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Richard Pulford

Dispute resolution

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With house prices being what they are, the property rental market has never been more important. Increasing numbers of people with little prospect of themselves getting on the property ladder rely exclusively on private landlords to provide accommodation. In exchange for an agreed rent, the landlord takes responsibility for making sure that the occupied property is suitable and continues to be safe for those living there.  

As part of these obligations, landlords (with limited exceptions such as with longer length tenancies) have a responsibility to ensure that a property is kept in proper repair. Given the wide range of obligations contained in legislation (such as section 11 Landlord and Tenant Act 1985), common law duties  and contractual obligations agreed between the parties at the start of the tenancy,  it can be difficult to decipher exactly where any obligation starts and has subsequently been complied with.  Equally these obligations do not always account for the varying degrees of urgency. For instance, the same issue of repair between two properties may have drastically different levels of urgency depending on occupation. Heating and hot water issues may be inconvenient to a set of tenants in their 30s but could be potentially life threatening to occupiers in poor health in their 80s.

Cases like Sternbaum v Dhesi [2016] illustrate limits to the ability for the tenant hold the landlord to account for disrepair but do not address the major issue in making sure the property is reasonably safe for those occupying even if that may require a slight improvement to the property to do this. There has therefore been a move to address the ‘take it as it is’ approach to letting out a property. The previous obligations set out above still remain, however the varying nature of what a repair is, has meant a growing need for flexibility and so further teeth have been given to a pre-existing standard of housing.

The Housing Health and Safety Rating System (HHSRS) is a set of 29 hazards that can exist in a property. These hazards account for physiological requirements such as mould and damp, physiological requirements such as overcrowding,  protection against infection involving hygiene and protection against accidents covering trip hazards etc. To provide some context to this, the case referred to earlier in this blog, Sternbaum v Dhesi, looked at the absence of a handrail and concluded that there was no disrepair because even if when designed there was a handrail, because it was not there at the start of the tenancy the landlord had no obligation to repair what was not originally included. The HHSRS could require the landlord to take action on this if it was determined that the absence of the handrail made the use of the stairs unsafe.  Whilst this was not an option for the tenant at the time, now it would be following the implementation of the Homes (Fitness for Human Habitation) Act 2018 (The Act).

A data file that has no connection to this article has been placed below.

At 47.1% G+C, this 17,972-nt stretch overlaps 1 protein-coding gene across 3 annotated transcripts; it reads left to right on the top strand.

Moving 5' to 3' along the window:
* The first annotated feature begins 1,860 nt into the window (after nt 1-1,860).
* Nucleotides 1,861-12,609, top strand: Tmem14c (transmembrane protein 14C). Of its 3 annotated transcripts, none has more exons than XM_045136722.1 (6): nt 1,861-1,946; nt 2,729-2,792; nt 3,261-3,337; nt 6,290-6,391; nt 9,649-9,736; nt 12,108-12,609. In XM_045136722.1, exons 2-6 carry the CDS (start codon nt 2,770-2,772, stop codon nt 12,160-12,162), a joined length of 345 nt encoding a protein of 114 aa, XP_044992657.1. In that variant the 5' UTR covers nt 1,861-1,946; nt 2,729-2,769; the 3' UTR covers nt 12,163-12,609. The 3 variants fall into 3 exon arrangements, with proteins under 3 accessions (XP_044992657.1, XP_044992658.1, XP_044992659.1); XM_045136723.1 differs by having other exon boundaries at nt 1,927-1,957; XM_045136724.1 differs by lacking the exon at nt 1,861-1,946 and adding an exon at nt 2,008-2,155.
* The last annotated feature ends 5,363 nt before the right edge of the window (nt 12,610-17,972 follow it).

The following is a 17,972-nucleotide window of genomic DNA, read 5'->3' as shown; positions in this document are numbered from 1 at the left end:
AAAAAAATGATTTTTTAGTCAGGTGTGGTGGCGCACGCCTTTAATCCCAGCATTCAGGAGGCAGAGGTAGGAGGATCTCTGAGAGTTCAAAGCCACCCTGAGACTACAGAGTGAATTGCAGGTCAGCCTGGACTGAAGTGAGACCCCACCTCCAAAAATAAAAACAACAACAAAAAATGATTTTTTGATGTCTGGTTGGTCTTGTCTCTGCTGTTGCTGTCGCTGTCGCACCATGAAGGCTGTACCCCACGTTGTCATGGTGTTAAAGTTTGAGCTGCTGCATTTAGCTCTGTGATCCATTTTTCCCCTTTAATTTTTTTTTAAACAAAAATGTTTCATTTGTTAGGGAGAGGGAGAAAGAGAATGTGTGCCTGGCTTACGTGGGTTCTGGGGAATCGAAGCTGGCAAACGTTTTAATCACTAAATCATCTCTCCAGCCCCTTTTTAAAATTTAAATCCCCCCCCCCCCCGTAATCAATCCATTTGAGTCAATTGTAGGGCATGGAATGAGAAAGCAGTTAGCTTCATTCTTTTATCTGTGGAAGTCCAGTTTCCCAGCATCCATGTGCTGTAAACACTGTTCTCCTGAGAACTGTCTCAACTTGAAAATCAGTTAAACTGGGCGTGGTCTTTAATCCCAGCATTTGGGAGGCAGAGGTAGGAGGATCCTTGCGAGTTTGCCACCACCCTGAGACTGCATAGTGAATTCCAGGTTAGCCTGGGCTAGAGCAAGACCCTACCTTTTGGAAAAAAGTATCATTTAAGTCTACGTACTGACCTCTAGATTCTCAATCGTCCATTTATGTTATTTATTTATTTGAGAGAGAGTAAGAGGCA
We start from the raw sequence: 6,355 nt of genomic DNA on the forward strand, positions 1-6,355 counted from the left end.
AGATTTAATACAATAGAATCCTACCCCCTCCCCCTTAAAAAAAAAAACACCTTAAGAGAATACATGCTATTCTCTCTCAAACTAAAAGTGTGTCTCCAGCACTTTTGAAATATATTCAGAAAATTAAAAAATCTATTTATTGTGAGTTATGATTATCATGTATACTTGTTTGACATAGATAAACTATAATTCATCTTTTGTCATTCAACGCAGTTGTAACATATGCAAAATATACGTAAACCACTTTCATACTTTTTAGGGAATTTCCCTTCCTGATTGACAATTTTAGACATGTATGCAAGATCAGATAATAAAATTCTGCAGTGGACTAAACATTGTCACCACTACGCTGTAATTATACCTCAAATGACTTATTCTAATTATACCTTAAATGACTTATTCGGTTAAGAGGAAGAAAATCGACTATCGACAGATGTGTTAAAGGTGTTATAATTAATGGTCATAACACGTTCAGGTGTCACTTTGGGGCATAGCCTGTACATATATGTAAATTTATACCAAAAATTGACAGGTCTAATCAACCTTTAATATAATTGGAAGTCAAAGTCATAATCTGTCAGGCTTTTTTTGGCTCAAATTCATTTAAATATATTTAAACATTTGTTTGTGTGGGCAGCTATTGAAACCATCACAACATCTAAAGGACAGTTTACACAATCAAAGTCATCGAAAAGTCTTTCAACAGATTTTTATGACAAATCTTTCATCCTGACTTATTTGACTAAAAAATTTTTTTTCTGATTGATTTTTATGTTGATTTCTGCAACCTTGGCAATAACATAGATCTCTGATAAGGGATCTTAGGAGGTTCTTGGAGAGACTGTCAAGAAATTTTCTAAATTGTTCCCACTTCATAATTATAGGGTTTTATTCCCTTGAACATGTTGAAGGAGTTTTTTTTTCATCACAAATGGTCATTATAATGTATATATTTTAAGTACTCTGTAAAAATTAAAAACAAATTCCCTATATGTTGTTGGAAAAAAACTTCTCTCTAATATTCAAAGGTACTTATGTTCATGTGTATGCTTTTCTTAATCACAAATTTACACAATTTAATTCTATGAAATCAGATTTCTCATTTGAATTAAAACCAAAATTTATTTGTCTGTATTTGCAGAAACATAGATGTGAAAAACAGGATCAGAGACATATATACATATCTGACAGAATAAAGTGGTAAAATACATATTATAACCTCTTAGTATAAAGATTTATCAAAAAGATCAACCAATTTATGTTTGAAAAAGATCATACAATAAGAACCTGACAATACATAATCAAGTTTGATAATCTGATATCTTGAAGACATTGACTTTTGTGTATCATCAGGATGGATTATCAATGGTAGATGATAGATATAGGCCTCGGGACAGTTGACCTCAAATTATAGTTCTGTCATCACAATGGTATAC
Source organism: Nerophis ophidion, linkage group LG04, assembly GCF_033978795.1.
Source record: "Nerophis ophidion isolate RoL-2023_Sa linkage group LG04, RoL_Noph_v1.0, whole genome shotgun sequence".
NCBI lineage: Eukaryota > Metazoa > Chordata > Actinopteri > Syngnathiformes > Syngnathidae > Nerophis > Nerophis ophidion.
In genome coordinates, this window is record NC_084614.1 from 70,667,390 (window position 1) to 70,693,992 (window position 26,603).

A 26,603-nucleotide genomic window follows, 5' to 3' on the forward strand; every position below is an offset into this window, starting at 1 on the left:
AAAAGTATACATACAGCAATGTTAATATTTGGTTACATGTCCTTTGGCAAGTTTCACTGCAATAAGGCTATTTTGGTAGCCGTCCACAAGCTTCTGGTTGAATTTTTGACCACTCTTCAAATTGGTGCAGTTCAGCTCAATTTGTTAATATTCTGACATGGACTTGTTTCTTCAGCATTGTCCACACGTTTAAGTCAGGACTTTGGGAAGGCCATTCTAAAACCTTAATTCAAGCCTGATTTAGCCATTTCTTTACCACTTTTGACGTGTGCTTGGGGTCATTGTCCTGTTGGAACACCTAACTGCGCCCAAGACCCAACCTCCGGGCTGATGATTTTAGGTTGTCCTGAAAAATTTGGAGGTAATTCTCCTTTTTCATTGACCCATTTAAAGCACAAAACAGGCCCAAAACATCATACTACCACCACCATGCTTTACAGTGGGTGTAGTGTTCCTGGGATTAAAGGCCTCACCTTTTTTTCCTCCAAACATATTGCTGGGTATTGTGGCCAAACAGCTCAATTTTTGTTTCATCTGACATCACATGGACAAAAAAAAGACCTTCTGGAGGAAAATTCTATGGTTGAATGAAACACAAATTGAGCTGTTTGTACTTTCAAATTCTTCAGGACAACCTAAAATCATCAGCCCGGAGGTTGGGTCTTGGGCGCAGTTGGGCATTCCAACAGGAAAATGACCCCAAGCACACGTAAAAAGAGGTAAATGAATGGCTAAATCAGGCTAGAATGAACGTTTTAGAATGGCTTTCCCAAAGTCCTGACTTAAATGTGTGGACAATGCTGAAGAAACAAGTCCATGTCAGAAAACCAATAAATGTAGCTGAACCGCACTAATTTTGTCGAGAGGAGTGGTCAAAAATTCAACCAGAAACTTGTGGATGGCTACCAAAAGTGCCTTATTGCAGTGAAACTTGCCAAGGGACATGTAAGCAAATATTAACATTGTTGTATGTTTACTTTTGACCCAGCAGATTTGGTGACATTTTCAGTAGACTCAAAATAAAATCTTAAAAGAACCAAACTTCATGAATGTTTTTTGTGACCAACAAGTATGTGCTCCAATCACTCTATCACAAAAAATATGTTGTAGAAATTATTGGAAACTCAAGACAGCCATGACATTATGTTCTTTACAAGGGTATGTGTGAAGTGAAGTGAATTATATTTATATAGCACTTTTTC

The Act enables private tenants to bring about claims against their landlords for failure to provide suitable living conditions and uses the HHSRS as the criteria for this. Now landlords can be required to improve a property if necessary to ensure compliance with the minimum standard required for housing conditions. This certainly does not give tenants the ability to make unfettered demands however; it does require the landlord to give consideration to these demands against the HHSRS standards before dismissing the repairs as unnecessary.  

All new tenancies or extensions entered into after March 2019 and existing tenancies from March 2020 are covered and so landlord and managing agents should bear this in mind when letting out properties. These obligations are included with the usual caveats that the tenant is required to report the works, subsequently allow access and not have caused the damage themselves.

Blogs of this kind tend to make the issue appear very matter of fact and definitive. This is rarely the case with a significant amount of facts that would go in to determining the cause of the problem, the extent of the issue and the reasonableness of the action taken. Equally with a lot more tenants now working from home, these problems are more likely to be reported more quickly and urgently because tenants cannot escape the inconvenience by being in the office for most of the day. This inevitably leads to more disputes when works cannot be carried out instantaneously or where there is disagreement over the cause and relative inconvenience of the issue in question.

Should you need advice about this procedure or you require representation in a dispute of this kind then I can be contacted on [email protected] to provide a quote.

Consistent with our policy when giving comment and advice on a non-specific basis, we cannot assume legal responsibility for the accuracy of any particular statement. In the case of specific problems we recommend that professional advice be sought.


Get in touch

If you have any questions relating to this article or have any property disputes you would like to discuss, please contact Richard on [email protected]

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